Despite endless amounts of literature, commercials, and education from the time children are in grade school regarding the dangers of driving while intoxicated, drunk drivers continue to plague the roads of Florida, especially during the holiday season. Unfortunately, because so many drivers make careless, even selfish decisions to drive while under the influence of drugs or alcohol, innocent people are often critically injured in accidents caused by these individuals. If you or a loved one has sustained an injury in a drunk driving accident, our legal team is here to help you fight for the justice you deserve. Continue reading and contact a Jacksonville auto accident lawyer from our firm to learn more about what we can do for you.
What should I do after being involved in an accident with a drunk driver?
When a person is injured in an accident with a drunk driver, the most important thing they can do is immediately call law enforcement to the scene. Dialing 911 can ensure that the individual a) receives medical treatment at the scene of the accident and b) that the person driving while under the influence is questioned and likely arrested. When law enforcement suspects a person is driving while intoxicated, they almost always require the person to take a breathalyzer test, the results of which we can use to help satisfy the burden of proof in the wrongfully injured party’s personal injury claim.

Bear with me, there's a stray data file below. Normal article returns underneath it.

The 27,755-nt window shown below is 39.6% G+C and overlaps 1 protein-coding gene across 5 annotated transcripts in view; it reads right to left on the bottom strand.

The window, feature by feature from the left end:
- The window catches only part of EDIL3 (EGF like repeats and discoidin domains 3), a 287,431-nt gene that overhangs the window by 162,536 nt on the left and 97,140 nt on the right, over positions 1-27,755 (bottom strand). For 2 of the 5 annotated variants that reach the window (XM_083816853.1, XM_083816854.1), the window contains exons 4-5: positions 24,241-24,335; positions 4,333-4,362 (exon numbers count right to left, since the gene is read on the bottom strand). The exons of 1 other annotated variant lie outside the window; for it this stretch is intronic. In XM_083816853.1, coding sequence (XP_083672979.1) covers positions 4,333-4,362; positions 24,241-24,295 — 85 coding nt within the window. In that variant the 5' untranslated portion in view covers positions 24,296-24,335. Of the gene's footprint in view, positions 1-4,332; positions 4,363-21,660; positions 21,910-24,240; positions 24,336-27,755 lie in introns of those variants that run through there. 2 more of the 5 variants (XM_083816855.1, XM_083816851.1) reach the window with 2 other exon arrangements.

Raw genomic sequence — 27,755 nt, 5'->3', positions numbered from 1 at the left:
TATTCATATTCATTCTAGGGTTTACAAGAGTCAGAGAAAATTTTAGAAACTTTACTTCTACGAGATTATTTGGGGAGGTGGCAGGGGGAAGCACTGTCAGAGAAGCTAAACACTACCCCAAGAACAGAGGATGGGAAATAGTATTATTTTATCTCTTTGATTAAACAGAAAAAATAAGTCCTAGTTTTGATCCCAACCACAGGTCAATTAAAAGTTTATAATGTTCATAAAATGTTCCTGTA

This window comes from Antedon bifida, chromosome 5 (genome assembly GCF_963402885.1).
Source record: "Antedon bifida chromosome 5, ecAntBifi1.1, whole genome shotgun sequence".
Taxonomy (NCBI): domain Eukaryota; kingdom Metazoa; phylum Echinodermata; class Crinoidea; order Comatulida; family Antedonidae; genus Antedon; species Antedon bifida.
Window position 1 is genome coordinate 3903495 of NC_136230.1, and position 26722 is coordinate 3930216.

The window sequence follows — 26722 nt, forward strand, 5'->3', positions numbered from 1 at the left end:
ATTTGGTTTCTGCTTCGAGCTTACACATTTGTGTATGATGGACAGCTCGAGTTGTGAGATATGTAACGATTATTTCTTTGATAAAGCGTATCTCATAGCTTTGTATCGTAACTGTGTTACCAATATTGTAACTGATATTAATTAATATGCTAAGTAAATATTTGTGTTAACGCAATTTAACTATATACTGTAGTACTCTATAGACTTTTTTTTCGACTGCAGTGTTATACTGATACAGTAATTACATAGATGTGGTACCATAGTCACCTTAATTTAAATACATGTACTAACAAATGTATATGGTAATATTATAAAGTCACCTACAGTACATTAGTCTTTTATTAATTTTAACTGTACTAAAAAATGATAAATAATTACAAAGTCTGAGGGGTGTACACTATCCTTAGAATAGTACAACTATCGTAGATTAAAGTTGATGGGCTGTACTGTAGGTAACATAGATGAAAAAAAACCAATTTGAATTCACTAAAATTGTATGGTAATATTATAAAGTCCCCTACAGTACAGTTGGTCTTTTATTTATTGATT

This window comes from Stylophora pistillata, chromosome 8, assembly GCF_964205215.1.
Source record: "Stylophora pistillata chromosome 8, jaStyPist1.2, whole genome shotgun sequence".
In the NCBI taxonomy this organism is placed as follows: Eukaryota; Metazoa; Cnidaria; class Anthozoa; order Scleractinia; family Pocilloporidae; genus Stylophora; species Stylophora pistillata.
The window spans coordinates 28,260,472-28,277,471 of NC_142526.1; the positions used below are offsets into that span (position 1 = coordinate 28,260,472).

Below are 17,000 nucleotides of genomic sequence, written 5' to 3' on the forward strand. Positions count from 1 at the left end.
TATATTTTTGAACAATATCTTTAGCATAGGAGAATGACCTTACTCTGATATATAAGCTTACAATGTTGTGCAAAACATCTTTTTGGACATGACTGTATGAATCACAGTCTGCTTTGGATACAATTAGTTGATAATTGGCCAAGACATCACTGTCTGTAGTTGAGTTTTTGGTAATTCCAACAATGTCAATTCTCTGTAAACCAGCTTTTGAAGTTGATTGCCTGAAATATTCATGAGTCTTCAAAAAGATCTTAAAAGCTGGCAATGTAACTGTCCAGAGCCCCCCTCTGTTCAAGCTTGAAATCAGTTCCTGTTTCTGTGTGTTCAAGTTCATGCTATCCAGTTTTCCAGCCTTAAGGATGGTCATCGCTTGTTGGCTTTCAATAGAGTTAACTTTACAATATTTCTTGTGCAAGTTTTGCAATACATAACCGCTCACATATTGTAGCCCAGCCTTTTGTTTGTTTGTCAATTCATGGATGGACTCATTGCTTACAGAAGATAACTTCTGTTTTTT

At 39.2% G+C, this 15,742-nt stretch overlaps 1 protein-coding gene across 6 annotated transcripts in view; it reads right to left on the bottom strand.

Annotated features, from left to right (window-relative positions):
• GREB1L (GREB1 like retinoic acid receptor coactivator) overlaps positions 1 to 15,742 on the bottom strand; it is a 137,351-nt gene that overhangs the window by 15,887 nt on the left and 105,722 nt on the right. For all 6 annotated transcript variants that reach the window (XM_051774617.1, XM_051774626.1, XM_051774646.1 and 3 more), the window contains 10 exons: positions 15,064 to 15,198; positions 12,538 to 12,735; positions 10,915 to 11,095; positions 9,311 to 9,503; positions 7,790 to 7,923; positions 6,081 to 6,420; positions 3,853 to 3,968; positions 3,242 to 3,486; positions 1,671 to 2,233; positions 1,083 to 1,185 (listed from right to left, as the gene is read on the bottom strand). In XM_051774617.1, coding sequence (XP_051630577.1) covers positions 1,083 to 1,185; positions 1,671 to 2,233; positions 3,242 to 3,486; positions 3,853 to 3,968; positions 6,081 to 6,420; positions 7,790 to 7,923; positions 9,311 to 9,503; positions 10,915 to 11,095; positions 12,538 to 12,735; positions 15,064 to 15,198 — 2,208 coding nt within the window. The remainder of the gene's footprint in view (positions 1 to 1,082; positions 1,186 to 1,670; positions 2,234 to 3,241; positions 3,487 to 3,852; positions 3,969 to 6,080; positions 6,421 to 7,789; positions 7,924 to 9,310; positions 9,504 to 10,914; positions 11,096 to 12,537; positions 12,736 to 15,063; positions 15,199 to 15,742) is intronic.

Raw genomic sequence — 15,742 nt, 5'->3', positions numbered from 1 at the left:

Additionally, if possible, anyone harmed in an accident with a drunk driver should also try to take the following steps:
- Ask witnesses for their contact information.
- Take pictures of any damage to vehicles or property.
- Keep copies of all medical documentation pertaining to their injury.
- Retain the services of a seasoned personal injury lawyer who can help gather and present all other evidence needed to win their injury claim and recover the compensation they need to heal.
Does Florida have a dram shop act?
It does. Essentially, the dram shop law in Florida gives injured parties the right to sue both the drunk driver and the establishment that served the driver alcohol under certain circumstances. As long as the injured party can prove that the establishment in question served alcohol to a person who is either under the age of 21 or “habitually addicted” to alcohol, the injured party should have a valid claim against the establishment and the driver.
If you have any additional questions or want to speak with our firm about your case, give us a call or contact us online.